Last night after Damon and I watched a movie he went to turn off the light next to our bed. I could hear his hand practically sizzle as he touched the burning bulb and unscrewed it manually from the lamp stand.

“I can’t believe you will burn your hand instead of getting up and unplugging that thing from the wall!” I grumbled for the hundredth time. Damon lay back and closed his eyes, unperturbed. “It’ll heal” he said languidly.

I sighed and closed my eyes, too. “He’s so crazy!” I thought. I’d run up and down the stairs ten times each night buck naked or do any other physical exertion required rather than unscrew a burning light bulb manually. Why didn’t he just replace that lamp with another that switches on and off properly? I should do this for him, I thought once again, but in the light of day I always forgot. Night would arrive, and I’d watch Damon fry his hand all over again.

As I sifted through these reoccurring thoughts, still and silent there in the dark of our room, a beautiful, Art Deco-type picture appeared against my closed lids. It looked fragmented and made up of shapes, like a stained-glass window. “I see a beautiful vision,” I whispered to Damon excitedly. “These white rectangles are twisting in the air, in the shape of a giant L. All around the rectangles blue dots swirl and glow and dance shyly with one another. In the bottom corner of the L one red flower spins slowly, like a clock.” I described this all in hushed tones, quite taken by the pretty picture. “Now the flower’s tumbling, slowly, slowly, down into the blackness. All the rectangles are floating down as well.” Here I gasped. “Now the white rectangles have turned into a pin wheel. The blue spots have merged into a beautiful chickadee with pointed wings, and the red flower has become its open beak, cawing up towards the few remaining blue stars.” I paused to watch the picture mold and morph. “It’s fading now.” The colors were dying into darkness. “I can barely see any of it now.” I said, sadly. Then, suddenly, “It’s gone.”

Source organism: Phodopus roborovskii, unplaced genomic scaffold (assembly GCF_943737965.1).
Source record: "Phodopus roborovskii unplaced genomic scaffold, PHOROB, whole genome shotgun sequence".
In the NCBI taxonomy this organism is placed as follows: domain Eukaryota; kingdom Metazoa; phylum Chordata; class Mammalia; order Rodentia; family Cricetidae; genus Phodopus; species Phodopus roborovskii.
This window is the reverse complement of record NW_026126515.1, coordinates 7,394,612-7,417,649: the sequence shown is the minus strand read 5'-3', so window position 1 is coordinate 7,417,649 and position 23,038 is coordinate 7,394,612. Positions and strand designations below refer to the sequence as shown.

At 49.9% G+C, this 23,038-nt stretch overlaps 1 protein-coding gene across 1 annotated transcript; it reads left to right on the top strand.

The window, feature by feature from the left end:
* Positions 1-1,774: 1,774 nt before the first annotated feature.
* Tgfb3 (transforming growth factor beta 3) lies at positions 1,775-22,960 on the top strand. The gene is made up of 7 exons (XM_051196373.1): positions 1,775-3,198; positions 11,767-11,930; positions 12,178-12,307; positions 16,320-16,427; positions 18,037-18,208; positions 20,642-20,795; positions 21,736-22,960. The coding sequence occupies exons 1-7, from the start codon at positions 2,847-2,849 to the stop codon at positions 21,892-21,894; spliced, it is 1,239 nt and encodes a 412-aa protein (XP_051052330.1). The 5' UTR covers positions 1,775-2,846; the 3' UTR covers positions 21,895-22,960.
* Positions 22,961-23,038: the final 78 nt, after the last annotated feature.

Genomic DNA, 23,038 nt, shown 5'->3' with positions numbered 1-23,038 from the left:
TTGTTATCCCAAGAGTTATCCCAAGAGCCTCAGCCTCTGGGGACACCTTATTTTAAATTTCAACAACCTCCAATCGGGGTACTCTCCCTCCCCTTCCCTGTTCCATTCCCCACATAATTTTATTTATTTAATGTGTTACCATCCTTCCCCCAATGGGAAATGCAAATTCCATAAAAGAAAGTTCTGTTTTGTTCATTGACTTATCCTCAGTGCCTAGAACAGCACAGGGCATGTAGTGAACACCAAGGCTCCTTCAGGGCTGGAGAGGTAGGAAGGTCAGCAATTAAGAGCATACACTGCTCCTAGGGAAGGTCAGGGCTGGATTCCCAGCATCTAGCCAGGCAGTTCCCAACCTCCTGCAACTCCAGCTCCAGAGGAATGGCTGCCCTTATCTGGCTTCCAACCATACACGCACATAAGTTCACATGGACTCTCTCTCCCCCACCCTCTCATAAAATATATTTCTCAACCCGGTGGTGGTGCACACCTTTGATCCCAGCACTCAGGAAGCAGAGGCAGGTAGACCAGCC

Damon lay silent, as he had throughout this random rendering. I kept my eyes shut against the sudden blackness. It was very quiet. At last I said, “What do you see when you close your eyes?” I waited and waited, wondering if Damon was even awake. Then he said, “I think for one brief second I saw the negative imprint of the lightbulb.”

Wow. Major mood killer. After soaking that in for a bit, I said, quite seriously, “I don’t understand how we’re still married.”

Damon laughed.

I thought to myself, “How do people walk around with such different operating systems? I can see why none of us can coexist peacefully, even with people we like.”

Then Damon said,

“Wait, wait, I see something now. It’s coming. Very faintly, but growing brighter. Small white specks, floating everywhere, like Snow Falling on Cedars.”

I burst out laughing.

“And here are some girls. A whole gaggle of girls. Teenagers, I think, approaching in the snow. They’re holding something warm and round in their hands. It’s some kind of food, or cookie….no,wait…those are Fried Green Tomatoes!”

I sat up now, giggling even harder.

“This group, it’s like a Sisterhood, but one girl’s waving something over her head. They’re blue, like jeans. Those must be the Traveling Pants!”

Damon sounded as excited as I had, previously. I gulped air and hiccupped as he continued.

“They’re going away now.” Damon took on a more serious tone. “The girls are walking away, through the snow, across the Bridges of Madison County.”

Here I applauded. Out loud. And said, “Valiant effort, Damon! A+. You’ve just about earned that marriage badge!”

And with that we both stopped talking and laughing, and besides the occasional hiccup, we closed our eyes and went to sleep. Damon, with a burnt hand, and I, with a renewed optimism for our marriage. Because  despite our wildly different operating systems, we still seemed compatible, nineteen years and counting….

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